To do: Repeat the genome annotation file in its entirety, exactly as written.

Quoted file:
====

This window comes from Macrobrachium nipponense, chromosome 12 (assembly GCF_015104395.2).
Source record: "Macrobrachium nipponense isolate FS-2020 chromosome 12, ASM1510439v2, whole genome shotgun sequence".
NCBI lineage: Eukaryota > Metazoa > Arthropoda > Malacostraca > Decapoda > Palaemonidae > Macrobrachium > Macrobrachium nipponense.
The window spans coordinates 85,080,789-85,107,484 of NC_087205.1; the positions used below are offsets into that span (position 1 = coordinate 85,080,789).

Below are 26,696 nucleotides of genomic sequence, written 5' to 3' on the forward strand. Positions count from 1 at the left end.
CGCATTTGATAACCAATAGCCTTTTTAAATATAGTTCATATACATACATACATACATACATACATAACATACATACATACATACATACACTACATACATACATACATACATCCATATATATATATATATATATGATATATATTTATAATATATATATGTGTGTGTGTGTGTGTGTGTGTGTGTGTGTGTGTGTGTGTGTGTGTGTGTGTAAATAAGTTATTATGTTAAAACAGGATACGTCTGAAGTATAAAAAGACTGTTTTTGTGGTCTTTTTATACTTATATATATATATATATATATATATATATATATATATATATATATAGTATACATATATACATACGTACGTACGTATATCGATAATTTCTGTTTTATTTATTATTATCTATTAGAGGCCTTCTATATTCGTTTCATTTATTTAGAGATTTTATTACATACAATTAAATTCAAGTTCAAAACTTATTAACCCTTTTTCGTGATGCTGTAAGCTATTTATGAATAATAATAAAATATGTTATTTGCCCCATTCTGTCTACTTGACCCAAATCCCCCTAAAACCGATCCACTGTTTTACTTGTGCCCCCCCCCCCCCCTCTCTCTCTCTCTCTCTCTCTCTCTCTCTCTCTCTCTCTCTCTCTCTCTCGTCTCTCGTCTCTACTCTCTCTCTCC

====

This window comes from Macrobrachium nipponense, chromosome 12 (assembly GCF_015104395.2).
Source record: "Macrobrachium nipponense isolate FS-2020 chromosome 12, ASM1510439v2, whole genome shotgun sequence".
NCBI lineage: Eukaryota > Metazoa > Arthropoda > Malacostraca > Decapoda > Palaemonidae > Macrobrachium > Macrobrachium nipponense.
The window spans coordinates 85,080,789-85,107,484 of NC_087205.1; the positions used below are offsets into that span (position 1 = coordinate 85,080,789).

Below are 26,696 nucleotides of genomic sequence, written 5' to 3' on the forward strand. Positions count from 1 at the left end.
CGCATTTGATAACCAATAGCCTTTTTAAATATAGTTCATATACATACATACATACATACATACATAACATACATACATACATACATACACTACATACATACATACATACATCCATATATATATATATATATATGATATATATTTATAATATATATATGTGTGTGTGTGTGTGTGTGTGTGTGTGTGTGTGTGTGTGTGTGTGTGTGTGTAAATAAGTTATTATGTTAAAACAGGATACGTCTGAAGTATAAAAAGACTGTTTTTGTGGTCTTTTTATACTTATATATATATATATATATATATATATATATATATATATATATATAGTATACATATATACATACGTACGTACGTATATCGATAATTTCTGTTTTATTTATTATTATCTATTAGAGGCCTTCTATATTCGTTTCATTTATTTAGAGATTTTATTACATACAATTAAATTCAAGTTCAAAACTTATTAACCCTTTTTCGTGATGCTGTAAGCTATTTATGAATAATAATAAAATATGTTATTTGCCCCATTCTGTCTACTTGACCCAAATCCCCCTAAAACCGATCCACTGTTTTACTTGTGCCCCCCCCCCCCCCTCTCTCTCTCTCTCTCTCTCTCTCTCTCTCTCTCTCTCTCTCTCTCTCTCGTCTCTCGTCTCTACTCTCTCTCTCC